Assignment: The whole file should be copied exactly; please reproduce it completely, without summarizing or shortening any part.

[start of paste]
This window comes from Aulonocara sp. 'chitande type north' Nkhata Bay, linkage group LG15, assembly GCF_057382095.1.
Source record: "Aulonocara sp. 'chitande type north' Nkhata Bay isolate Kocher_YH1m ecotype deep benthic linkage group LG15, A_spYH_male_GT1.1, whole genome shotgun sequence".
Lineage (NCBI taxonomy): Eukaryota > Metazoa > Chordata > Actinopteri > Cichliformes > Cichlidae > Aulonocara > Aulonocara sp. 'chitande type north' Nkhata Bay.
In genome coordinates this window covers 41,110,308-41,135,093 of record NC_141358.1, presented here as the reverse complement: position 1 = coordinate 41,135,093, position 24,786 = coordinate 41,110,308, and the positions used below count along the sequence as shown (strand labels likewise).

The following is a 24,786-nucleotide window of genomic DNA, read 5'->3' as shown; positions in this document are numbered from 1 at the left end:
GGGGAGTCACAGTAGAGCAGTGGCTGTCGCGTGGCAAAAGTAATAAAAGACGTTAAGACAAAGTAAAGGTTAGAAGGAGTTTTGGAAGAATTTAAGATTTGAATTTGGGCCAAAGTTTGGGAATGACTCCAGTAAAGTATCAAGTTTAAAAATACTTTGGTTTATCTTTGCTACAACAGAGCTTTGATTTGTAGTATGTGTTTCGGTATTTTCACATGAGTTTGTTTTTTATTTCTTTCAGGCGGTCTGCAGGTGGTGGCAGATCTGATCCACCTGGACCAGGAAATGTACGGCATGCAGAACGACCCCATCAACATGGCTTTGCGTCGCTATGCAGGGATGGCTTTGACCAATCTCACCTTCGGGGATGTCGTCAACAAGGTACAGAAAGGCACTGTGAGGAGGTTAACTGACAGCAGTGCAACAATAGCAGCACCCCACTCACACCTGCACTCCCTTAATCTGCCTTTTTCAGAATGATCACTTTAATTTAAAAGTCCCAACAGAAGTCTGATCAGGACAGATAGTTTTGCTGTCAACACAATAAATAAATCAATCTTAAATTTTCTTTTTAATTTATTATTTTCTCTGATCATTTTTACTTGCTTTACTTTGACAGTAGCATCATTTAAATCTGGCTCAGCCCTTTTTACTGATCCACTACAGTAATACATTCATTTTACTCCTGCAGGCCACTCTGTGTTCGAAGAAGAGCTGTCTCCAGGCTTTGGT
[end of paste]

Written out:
This window comes from Aulonocara sp. 'chitande type north' Nkhata Bay, linkage group LG15, assembly GCF_057382095.1.
Source record: "Aulonocara sp. 'chitande type north' Nkhata Bay isolate Kocher_YH1m ecotype deep benthic linkage group LG15, A_spYH_male_GT1.1, whole genome shotgun sequence".
Lineage (NCBI taxonomy): Eukaryota > Metazoa > Chordata > Actinopteri > Cichliformes > Cichlidae > Aulonocara > Aulonocara sp. 'chitande type north' Nkhata Bay.
In genome coordinates this window covers 41,110,308-41,135,093 of record NC_141358.1, presented here as the reverse complement: position 1 = coordinate 41,135,093, position 24,786 = coordinate 41,110,308, and the positions used below count along the sequence as shown (strand labels likewise).

The following is a 24,786-nucleotide window of genomic DNA, read 5'->3' as shown; positions in this document are numbered from 1 at the left end:
GGGGAGTCACAGTAGAGCAGTGGCTGTCGCGTGGCAAAAGTAATAAAAGACGTTAAGACAAAGTAAAGGTTAGAAGGAGTTTTGGAAGAATTTAAGATTTGAATTTGGGCCAAAGTTTGGGAATGACTCCAGTAAAGTATCAAGTTTAAAAATACTTTGGTTTATCTTTGCTACAACAGAGCTTTGATTTGTAGTATGTGTTTCGGTATTTTCACATGAGTTTGTTTTTTATTTCTTTCAGGCGGTCTGCAGGTGGTGGCAGATCTGATCCACCTGGACCAGGAAATGTACGGCATGCAGAACGACCCCATCAACATGGCTTTGCGTCGCTATGCAGGGATGGCTTTGACCAATCTCACCTTCGGGGATGTCGTCAACAAGGTACAGAAAGGCACTGTGAGGAGGTTAACTGACAGCAGTGCAACAATAGCAGCACCCCACTCACACCTGCACTCCCTTAATCTGCCTTTTTCAGAATGATCACTTTAATTTAAAAGTCCCAACAGAAGTCTGATCAGGACAGATAGTTTTGCTGTCAACACAATAAATAAATCAATCTTAAATTTTCTTTTTAATTTATTATTTTCTCTGATCATTTTTACTTGCTTTACTTTGACAGTAGCATCATTTAAATCTGGCTCAGCCCTTTTTACTGATCCACTACAGTAATACATTCATTTTACTCCTGCAGGCCACTCTGTGTTCGAAGAAGAGCTGTCTCCAGGCTTTGGT